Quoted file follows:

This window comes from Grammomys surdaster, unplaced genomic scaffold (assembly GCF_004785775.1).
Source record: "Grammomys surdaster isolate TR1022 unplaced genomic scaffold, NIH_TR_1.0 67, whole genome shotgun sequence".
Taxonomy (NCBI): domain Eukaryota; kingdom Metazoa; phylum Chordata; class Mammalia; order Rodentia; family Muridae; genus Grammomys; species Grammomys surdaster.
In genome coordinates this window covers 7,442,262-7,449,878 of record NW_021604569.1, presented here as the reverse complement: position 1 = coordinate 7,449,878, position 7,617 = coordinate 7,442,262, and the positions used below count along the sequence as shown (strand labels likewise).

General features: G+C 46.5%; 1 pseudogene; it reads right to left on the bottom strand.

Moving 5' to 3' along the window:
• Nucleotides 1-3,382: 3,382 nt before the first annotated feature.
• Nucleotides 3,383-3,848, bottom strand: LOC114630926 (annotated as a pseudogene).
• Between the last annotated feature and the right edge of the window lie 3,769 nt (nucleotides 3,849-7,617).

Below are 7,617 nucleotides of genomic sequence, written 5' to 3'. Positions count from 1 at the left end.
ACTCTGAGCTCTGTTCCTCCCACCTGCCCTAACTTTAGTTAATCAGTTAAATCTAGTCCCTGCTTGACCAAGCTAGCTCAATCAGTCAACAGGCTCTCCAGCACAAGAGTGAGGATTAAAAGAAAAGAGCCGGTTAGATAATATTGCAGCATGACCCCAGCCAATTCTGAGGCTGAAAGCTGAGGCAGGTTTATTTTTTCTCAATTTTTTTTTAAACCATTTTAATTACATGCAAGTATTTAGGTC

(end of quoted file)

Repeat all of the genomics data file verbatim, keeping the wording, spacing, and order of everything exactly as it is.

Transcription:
This window comes from Grammomys surdaster, unplaced genomic scaffold (assembly GCF_004785775.1).
Source record: "Grammomys surdaster isolate TR1022 unplaced genomic scaffold, NIH_TR_1.0 67, whole genome shotgun sequence".
Taxonomy (NCBI): domain Eukaryota; kingdom Metazoa; phylum Chordata; class Mammalia; order Rodentia; family Muridae; genus Grammomys; species Grammomys surdaster.
In genome coordinates this window covers 7,442,262-7,449,878 of record NW_021604569.1, presented here as the reverse complement: position 1 = coordinate 7,449,878, position 7,617 = coordinate 7,442,262, and the positions used below count along the sequence as shown (strand labels likewise).

General features: G+C 46.5%; 1 pseudogene; it reads right to left on the bottom strand.

Moving 5' to 3' along the window:
• Nucleotides 1-3,382: 3,382 nt before the first annotated feature.
• Nucleotides 3,383-3,848, bottom strand: LOC114630926 (annotated as a pseudogene).
• Between the last annotated feature and the right edge of the window lie 3,769 nt (nucleotides 3,849-7,617).

Below are 7,617 nucleotides of genomic sequence, written 5' to 3'. Positions count from 1 at the left end.
ACTCTGAGCTCTGTTCCTCCCACCTGCCCTAACTTTAGTTAATCAGTTAAATCTAGTCCCTGCTTGACCAAGCTAGCTCAATCAGTCAACAGGCTCTCCAGCACAAGAGTGAGGATTAAAAGAAAAGAGCCGGTTAGATAATATTGCAGCATGACCCCAGCCAATTCTGAGGCTGAAAGCTGAGGCAGGTTTATTTTTTCTCAATTTTTTTTTAAACCATTTTAATTACATGCAAGTATTTAGGTC